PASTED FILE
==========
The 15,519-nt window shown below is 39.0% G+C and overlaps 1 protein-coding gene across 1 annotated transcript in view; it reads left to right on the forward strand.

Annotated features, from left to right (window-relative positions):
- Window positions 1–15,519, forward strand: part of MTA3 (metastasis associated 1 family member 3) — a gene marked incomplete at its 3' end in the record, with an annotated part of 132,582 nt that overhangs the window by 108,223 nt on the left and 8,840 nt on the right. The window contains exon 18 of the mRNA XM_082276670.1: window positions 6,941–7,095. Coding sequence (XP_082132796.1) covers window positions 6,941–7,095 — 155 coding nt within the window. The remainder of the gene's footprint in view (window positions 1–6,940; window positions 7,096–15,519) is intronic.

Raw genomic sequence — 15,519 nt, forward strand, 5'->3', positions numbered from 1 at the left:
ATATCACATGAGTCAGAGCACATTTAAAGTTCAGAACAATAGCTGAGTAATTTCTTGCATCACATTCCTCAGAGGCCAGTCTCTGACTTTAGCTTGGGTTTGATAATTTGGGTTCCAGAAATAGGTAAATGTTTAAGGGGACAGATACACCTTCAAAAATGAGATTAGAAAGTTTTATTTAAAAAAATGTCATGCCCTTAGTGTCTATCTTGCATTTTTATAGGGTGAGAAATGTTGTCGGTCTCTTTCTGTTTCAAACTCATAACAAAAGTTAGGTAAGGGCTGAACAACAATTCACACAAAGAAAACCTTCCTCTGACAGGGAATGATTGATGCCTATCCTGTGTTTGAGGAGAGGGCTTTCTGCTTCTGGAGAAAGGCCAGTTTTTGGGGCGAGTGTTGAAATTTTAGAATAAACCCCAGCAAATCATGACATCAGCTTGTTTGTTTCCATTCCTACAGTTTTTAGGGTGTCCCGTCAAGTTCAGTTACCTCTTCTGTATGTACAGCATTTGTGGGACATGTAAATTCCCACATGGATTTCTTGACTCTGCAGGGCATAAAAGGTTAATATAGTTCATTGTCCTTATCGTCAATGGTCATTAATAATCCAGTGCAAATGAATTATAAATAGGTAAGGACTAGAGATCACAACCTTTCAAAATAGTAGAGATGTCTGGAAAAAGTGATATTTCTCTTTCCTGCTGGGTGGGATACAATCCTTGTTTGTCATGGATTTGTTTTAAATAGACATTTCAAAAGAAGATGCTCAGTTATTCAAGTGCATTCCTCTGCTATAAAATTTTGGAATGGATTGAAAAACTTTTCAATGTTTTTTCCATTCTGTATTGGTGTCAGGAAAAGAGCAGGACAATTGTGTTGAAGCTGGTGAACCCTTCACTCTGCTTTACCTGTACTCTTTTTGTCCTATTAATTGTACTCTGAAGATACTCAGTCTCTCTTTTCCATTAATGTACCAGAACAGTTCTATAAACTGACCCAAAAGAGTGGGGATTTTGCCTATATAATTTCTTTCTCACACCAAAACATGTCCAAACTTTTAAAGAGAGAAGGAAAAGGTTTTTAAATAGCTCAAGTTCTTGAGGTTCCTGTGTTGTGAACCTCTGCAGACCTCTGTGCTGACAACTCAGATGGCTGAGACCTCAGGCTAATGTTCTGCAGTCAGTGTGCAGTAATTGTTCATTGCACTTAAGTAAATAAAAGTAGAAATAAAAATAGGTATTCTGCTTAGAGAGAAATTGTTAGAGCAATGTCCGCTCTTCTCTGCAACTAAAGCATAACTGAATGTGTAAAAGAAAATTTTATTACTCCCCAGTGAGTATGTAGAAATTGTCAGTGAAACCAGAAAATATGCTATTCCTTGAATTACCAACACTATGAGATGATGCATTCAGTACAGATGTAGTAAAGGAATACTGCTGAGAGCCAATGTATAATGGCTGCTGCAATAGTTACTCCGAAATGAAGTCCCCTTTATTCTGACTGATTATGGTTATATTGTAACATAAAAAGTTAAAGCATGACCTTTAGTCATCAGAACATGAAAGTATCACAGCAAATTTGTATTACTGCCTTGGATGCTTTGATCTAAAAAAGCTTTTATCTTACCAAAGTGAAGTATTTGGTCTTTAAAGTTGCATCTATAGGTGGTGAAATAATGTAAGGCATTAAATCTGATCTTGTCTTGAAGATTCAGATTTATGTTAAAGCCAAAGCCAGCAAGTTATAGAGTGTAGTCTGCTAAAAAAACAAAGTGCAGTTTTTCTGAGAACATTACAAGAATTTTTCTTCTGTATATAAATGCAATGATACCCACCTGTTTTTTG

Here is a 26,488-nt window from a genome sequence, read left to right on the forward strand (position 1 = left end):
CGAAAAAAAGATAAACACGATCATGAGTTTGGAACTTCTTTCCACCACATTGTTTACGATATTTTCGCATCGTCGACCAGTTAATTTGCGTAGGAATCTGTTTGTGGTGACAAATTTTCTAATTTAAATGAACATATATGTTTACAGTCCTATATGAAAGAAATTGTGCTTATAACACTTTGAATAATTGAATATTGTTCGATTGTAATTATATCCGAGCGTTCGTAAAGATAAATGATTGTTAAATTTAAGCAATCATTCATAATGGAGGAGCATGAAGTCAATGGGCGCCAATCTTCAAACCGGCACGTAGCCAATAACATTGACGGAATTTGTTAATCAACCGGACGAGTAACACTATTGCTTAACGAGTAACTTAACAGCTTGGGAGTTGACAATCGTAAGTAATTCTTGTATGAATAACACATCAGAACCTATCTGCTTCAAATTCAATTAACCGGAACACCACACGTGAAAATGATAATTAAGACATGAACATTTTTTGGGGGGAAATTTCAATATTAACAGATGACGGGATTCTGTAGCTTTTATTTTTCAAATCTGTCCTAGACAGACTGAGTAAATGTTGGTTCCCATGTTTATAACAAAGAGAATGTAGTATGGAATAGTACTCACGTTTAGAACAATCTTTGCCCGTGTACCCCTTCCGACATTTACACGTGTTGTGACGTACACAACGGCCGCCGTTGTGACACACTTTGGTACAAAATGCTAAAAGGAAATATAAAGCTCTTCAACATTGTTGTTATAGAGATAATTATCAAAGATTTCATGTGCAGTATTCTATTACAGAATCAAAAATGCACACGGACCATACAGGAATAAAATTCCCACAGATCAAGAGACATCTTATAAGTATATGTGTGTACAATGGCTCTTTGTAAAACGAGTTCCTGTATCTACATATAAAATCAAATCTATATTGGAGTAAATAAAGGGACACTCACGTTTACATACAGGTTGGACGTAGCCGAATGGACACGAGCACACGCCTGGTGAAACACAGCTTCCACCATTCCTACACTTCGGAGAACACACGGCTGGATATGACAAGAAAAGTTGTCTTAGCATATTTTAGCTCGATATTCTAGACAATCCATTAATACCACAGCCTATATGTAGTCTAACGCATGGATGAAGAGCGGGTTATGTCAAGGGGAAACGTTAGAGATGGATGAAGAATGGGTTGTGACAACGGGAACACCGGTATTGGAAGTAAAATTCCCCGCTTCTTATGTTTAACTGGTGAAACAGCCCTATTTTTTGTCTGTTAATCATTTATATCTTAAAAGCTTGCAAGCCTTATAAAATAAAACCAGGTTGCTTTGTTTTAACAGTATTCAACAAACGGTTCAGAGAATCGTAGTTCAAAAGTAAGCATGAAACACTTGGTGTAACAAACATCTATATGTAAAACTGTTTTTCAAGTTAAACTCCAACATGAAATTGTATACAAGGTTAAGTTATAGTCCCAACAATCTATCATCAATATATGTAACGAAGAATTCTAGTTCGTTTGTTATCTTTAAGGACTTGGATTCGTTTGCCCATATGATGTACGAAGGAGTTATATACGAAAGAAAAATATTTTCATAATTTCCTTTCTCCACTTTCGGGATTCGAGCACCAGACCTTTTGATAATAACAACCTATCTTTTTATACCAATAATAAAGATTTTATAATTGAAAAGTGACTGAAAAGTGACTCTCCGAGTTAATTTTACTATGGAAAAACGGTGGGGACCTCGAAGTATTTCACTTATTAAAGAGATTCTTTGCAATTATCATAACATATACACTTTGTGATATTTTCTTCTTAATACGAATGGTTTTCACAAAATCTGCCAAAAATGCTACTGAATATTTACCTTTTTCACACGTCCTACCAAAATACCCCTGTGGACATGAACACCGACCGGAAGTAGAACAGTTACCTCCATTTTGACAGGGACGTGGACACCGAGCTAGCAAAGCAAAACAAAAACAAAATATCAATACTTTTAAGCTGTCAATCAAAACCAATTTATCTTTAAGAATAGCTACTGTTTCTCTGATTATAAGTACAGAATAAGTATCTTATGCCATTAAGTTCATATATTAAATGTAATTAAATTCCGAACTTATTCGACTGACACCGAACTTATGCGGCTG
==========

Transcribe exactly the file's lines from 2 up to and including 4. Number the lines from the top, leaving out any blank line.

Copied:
Annotated features, from left to right (window-relative positions):
- Window positions 1–15,519, forward strand: part of MTA3 (metastasis associated 1 family member 3) — a gene marked incomplete at its 3' end in the record, with an annotated part of 132,582 nt that overhangs the window by 108,223 nt on the left and 8,840 nt on the right. The window contains exon 18 of the mRNA XM_082276670.1: window positions 6,941–7,095. Coding sequence (XP_082132796.1) covers window positions 6,941–7,095 — 155 coding nt within the window. The remainder of the gene's footprint in view (window positions 1–6,940; window positions 7,096–15,519) is intronic.

Raw genomic sequence — 15,519 nt, forward strand, 5'->3', positions numbered from 1 at the left: